When I died there was no body to bury, no ashes to disperse, and no mourner tears. There wasn’t a celebration of my life or any newspaper notification that I was gone. I was 50 years old, too young to perish so soon. I was the only one at my death, well, my deceased mother and me. She asked me to go with her, but I knew that would be my final journey in this lifetime. I shook my head no and she walked back toward the illuminous light. I died!
A Real Death Experience.
That was my first “near” death experience when I was diagnosed with Stage IV colon cancer. I’m reluctant to call it a “near” death experience because I was so awake and conscious of my surroundings. I knew I was in a hospital bed and that I had surgery. I felt no pain, yet, my mother was right in front of me and I could clearly see her face and hear her voice. She gently opened her arms to me.
Was I gone three minutes or three hours? I was confused when I opened my eyes. The room was dark except for the blinking lights on the medical monitors. Then came the pain, a tidal wave of agony so fierce that it took my breath away. I clicked on the nurse’s button and waited for someone to help me.
Jean Died in March of 2007.
I died again in May of 2010, or maybe I should say the woman I was died of Stage IV colon cancer — it came back in my liver. Her name was “Jean” and she was me until the death experiences. When I returned to my hospital bed, I knew Jean had died, and I was happy. Jean grew up in a family of nine children. She was the middle child, often stubborn and angry. Jean was the cause of disturbances in the family, crying and screaming. To shut down her wildness, her father physically and sexually abused her and told her she was belligerent. He controlled Jean with fear and harm. He would glare at her to keep her in-line at the dinner table. And when her father was angry, all her siblings left the house in a hurry to get out of his way. Too defiant, Jean stood her ground, which incensed him more. He wasn’t going to let her win in their daily struggles. He beat her until she grew quiet, but her eyes flashed hatred as she retreated to her bedroom.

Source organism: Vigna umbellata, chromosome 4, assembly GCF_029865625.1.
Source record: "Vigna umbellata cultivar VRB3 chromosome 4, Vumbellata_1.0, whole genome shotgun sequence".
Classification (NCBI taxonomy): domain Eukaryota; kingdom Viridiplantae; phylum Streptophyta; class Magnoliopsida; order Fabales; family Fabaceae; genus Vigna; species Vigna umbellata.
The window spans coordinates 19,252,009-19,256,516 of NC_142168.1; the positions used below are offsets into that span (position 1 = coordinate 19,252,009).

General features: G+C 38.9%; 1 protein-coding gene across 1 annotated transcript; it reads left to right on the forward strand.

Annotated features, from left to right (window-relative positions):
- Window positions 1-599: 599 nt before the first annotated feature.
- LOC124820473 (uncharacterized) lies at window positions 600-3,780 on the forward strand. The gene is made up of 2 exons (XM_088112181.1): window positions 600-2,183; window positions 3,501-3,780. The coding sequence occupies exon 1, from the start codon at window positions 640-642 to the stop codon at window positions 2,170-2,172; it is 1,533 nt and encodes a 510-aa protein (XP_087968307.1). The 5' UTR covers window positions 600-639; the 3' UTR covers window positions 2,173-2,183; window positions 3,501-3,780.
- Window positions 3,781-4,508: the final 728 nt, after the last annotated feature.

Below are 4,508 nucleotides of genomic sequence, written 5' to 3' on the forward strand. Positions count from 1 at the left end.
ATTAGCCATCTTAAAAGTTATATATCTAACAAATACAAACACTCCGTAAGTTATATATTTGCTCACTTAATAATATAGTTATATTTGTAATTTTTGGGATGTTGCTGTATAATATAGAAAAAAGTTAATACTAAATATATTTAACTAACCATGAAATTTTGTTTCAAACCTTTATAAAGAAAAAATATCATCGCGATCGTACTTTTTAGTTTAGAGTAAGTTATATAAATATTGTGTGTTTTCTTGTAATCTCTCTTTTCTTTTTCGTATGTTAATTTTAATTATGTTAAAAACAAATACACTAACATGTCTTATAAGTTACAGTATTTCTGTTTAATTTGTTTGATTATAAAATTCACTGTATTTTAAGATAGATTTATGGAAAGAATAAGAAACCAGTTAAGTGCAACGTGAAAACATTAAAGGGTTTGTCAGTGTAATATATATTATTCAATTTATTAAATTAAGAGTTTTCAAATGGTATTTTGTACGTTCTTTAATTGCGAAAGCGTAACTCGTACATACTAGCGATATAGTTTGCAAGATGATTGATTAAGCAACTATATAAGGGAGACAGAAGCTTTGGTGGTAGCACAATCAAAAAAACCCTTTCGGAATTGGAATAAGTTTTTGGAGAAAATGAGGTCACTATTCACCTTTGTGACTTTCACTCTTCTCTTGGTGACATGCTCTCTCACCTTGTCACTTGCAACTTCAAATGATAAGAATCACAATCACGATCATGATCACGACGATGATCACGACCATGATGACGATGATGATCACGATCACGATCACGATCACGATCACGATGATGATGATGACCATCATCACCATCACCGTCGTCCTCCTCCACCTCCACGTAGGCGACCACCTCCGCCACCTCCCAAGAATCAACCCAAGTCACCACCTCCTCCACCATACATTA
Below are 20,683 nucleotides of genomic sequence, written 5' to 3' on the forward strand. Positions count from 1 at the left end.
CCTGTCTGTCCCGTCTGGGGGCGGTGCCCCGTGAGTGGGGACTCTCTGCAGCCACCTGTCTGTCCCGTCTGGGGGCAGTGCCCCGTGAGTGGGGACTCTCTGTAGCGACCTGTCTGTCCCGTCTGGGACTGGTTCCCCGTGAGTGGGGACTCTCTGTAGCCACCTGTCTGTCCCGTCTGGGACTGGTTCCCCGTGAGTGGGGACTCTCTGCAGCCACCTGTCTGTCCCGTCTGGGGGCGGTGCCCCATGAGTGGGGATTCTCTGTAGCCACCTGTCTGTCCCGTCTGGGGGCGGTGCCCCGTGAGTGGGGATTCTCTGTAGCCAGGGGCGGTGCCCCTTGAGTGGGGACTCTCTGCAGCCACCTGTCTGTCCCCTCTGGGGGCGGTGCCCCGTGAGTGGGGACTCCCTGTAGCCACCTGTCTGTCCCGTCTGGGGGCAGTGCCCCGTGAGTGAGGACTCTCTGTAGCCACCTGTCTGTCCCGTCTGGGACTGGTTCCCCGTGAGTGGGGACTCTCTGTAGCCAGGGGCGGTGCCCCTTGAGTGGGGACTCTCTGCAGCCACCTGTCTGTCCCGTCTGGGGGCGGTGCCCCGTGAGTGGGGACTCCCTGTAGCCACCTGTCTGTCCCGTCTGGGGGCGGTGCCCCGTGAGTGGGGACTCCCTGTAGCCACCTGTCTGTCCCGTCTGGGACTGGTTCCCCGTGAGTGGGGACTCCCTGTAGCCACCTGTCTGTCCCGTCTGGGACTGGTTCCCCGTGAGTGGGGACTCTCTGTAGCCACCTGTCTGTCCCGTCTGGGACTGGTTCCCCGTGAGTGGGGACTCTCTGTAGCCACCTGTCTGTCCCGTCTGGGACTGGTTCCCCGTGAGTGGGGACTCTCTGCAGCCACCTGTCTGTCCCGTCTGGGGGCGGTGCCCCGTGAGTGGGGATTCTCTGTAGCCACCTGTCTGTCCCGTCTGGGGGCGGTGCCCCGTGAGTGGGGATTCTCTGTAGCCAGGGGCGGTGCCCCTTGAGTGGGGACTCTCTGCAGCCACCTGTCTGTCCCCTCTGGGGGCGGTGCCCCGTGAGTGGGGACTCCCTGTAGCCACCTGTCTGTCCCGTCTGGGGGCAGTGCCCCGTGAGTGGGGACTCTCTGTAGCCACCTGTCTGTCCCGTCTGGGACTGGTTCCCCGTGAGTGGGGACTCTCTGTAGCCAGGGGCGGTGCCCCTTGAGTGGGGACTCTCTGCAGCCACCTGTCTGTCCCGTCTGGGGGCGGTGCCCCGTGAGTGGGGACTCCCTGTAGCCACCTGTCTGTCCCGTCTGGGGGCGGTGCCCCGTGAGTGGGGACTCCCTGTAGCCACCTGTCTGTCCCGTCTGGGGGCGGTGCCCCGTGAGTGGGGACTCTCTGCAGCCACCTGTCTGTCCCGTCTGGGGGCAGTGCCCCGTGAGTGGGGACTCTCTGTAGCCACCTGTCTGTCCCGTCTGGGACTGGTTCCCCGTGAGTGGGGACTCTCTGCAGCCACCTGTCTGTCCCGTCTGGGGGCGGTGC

So Much Sorrow to Bear.
In the inside, Jean grew up lonely because she had no one to talk to. She only cried in the bathroom so she could wash aways her tears. She had lots of friends who thought she was funny and alive, but the deadness in her soul made her moody. Jean feared family gatherings because she didn’t want to see or talk to her father. She avoided “going home” on many occasions. Jean knew her mother understood what she was doing, but still begged Jean to come home on the holidays. After years of trying, and with a great amount of sorrow, her mother finally gave up on Jean, too.
Now, as Alex, I fully understand the growing years. I apologize to those who I hurt in my struggles to survive, and I’m deeply sorry for the horrible things I did and said. I’m not Jean anymore because I realize the world isn’t so dark (well, it is in many places), and people are kind and gentle. These people are the ones helped me build a better, more hopeful, life!
Please Don’t Call Me Jean!
Yes, a part of me died. There was no one to bury, no ashes to disperse, and no mourner tears. I no longer suffer from terrible nightmares and memories. I don’t hate anymore and I’m open to welcoming my family back into this new life. But please don’t call me Jean. She died and no longer lives inside me.
Alexis Acker-Halbur is an award-winning author and medical miracle. Child abuse made her seriously ill and put her in harm’s way many times. She survives and shares her experiences and tools with people who are or have been emotionally, physically, sexually, spiritually traumatized.